Louisville, Kentucky/Building Outlines Import
- 1 Work Complete
- 2 How to get involved
- 3 Historic Overview
- 4 About the data
- 5 Participants
- 6 Process
- 7 Source Code
|Data import is COMPLETE! Track our import progress here and help out at task tracker (link offline now): http://tasks.openstreetmap.us/job/50|
Note that Task Manager US had a massive server failure and all data for all projects was lost. Version 2 is now live, but with no data.
Code for America Slide Deck - Post-mortum presentation at national conference
We have created a detailed discussion on the OSM mailing lists (imports-us@ and imports@) in January and February of 2015. The lists seem to agree on our direction and process, following in the footsteps of NOLA's work.
This process will be in accordance with OSM's Import Guidelines.
How to get involved
|Everything that mappers need to know to get involved should be found in our live Contributor Guide.|
Read about our recap and progress on our website!
Everything else found below on this page is background/technical information on the import which was prepared while this project was under consideration. It is not necessary to read on unless you want to learn more about how this project began.
Louisville's American Printing House for the Blind is an international institution. Using open data, they have created an app that helps blind and visually impaired people navigate cities safely!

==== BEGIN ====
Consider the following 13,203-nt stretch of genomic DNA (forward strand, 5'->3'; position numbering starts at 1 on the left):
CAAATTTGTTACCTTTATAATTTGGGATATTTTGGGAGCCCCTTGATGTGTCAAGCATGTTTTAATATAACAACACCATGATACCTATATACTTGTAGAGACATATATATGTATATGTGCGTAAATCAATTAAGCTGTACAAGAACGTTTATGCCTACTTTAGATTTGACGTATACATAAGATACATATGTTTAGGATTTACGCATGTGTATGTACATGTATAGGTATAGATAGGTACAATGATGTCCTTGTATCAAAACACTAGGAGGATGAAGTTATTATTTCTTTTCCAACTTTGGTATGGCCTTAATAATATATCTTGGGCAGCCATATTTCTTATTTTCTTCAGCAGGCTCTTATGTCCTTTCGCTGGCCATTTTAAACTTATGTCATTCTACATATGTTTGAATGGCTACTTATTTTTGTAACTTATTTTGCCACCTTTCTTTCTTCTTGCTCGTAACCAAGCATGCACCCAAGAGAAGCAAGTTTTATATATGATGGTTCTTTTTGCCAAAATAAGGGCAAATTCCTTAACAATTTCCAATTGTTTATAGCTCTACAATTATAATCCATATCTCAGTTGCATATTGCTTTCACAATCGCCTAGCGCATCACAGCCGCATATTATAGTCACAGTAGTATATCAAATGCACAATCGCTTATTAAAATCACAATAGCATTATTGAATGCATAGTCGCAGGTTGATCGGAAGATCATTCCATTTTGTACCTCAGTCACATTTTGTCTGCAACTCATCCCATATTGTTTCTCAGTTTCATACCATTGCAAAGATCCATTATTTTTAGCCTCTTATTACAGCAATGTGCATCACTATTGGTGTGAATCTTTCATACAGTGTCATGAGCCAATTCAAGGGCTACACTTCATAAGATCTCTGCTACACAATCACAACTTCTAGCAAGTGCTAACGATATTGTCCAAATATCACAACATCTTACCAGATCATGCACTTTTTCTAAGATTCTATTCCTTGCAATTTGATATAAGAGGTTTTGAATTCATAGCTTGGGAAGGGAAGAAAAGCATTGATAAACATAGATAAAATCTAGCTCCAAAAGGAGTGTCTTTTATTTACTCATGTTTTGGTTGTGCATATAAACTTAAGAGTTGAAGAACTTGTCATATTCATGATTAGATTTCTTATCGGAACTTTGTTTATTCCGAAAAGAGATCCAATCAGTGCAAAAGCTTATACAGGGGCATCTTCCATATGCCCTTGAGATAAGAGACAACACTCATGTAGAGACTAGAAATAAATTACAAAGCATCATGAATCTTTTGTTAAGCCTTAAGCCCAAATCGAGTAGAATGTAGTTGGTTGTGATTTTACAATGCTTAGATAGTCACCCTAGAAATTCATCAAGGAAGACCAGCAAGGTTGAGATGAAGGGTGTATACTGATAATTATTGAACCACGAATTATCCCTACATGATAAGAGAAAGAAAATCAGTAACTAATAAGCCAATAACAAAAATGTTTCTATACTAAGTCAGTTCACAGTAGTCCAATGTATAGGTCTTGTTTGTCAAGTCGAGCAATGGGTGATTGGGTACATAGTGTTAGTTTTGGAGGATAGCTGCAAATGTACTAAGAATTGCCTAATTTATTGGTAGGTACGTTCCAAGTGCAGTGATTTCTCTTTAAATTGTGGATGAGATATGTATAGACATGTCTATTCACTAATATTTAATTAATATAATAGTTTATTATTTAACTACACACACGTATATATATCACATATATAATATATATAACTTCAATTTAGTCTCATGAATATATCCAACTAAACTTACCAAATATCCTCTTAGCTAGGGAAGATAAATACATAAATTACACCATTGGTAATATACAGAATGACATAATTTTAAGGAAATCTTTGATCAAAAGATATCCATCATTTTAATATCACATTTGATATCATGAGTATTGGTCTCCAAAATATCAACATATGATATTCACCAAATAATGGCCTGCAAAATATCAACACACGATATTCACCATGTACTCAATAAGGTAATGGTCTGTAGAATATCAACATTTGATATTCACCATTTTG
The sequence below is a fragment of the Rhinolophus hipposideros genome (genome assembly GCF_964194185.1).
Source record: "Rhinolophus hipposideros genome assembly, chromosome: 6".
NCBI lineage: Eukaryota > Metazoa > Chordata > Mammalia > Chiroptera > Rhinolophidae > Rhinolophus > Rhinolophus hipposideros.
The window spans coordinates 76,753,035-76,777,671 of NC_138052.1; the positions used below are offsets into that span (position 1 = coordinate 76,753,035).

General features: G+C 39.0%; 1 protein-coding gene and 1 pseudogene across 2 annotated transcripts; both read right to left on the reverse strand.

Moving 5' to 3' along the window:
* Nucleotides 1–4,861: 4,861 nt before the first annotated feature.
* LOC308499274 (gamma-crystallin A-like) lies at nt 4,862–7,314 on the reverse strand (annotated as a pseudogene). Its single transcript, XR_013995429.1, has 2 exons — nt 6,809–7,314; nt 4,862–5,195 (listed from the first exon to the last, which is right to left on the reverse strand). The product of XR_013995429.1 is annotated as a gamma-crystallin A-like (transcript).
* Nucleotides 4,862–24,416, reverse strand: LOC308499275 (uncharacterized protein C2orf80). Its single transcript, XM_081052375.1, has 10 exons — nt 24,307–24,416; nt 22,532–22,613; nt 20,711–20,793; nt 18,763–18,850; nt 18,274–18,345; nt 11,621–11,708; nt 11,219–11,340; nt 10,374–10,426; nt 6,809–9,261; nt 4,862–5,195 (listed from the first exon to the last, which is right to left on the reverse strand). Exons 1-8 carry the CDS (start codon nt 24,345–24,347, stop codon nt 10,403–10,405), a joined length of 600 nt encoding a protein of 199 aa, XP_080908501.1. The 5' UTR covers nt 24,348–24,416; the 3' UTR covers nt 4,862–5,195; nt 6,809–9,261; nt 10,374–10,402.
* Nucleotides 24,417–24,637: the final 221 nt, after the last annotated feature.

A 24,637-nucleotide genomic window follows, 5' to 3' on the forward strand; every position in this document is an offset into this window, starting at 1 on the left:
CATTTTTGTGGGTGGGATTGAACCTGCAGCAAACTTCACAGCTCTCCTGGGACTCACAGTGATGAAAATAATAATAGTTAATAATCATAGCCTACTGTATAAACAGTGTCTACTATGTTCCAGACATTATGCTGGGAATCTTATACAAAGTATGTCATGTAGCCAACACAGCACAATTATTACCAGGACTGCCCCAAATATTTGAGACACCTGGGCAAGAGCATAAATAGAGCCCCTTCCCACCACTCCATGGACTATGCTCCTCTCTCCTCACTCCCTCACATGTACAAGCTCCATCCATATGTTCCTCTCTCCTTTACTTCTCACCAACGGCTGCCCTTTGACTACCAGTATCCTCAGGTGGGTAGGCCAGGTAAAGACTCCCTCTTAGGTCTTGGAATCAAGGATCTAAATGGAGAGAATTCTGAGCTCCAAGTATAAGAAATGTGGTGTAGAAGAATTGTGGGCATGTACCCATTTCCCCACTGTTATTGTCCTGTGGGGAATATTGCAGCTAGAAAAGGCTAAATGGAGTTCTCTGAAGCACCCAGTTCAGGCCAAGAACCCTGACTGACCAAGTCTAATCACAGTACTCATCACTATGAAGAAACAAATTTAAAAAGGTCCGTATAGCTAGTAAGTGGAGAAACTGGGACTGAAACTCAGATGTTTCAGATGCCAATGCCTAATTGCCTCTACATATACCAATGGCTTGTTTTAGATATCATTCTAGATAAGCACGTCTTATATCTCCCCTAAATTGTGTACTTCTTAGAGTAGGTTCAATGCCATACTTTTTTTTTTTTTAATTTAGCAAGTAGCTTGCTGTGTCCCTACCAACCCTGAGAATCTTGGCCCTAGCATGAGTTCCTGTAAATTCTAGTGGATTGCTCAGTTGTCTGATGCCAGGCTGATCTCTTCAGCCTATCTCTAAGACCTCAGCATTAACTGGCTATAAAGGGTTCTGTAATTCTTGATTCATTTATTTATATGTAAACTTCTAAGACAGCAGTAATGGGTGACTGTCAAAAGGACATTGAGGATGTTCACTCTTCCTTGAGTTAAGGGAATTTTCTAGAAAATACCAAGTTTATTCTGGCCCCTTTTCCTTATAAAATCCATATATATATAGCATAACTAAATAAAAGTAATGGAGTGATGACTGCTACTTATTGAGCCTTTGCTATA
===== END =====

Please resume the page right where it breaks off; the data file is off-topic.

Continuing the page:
APH uses Open Street Map (OSM) standardized layer data to import into their app. They load data into OSM from open data portals that have an open data license. The app uses audio to announce important locations as visually impaired people walk around.
Right now they either don't have, or have to pay for, good data about buildings, street addresses, parcels, sewer drains, manholes, power poles, parking meters, and street crossings.
The app is called Nearby Explorer and is a $99 Andoid App.
With the data they can 1) improve walking and driving safety of visually impaired people, 2) possibly charge less for the app, 3) serve as a model for other US city's open data, thereby increasing their coverage area.
The CDA has volunteered to help APH work with OSM to import the data properly, a process that is both technical and bureaucratic (mass data imports need much coordination with the OSM community). We also want to host Code for America's national Code Across hackathon February 20-22 at the APH facilities and make it the focus of Louisville's Code Across event.
Additionally, if successful, APH employees are happy to speak this summer at the national Code for America Summit and share this great open data success for APH, Louisville, and the CDA!
About the data
The City of Louisville Metro provides us with a public domain shapefile with high-quality building outlines (412,375 buildings, based on imagery updated in 2012, due for an update in 2015) and a shapefile of addresses (398,982 points, commercial and residential, updated daily, through January 2015).
According to the Data Policy page on data.louisvilleky.gov, the data is licensed free and without restriction. (Public domain)
"Data available through Louisville’s Open Data Portal is offered free and without restriction."
Data to Import
412,375 official buildings vs 5,800 existing OSM user contributions (<1.5%).
- Source Data: ftp://ftp.lojic.org/pub/federal/
Bright green = address mapped. Bright red = no address mapped. Everything else has no address in OSM. See http://qa.poole.ch/ for details.
398,982 official address point data vs almost no existing data.
Buildings Plus Addresses
Our solution might be to load buildings with address data associated with it already, where possible.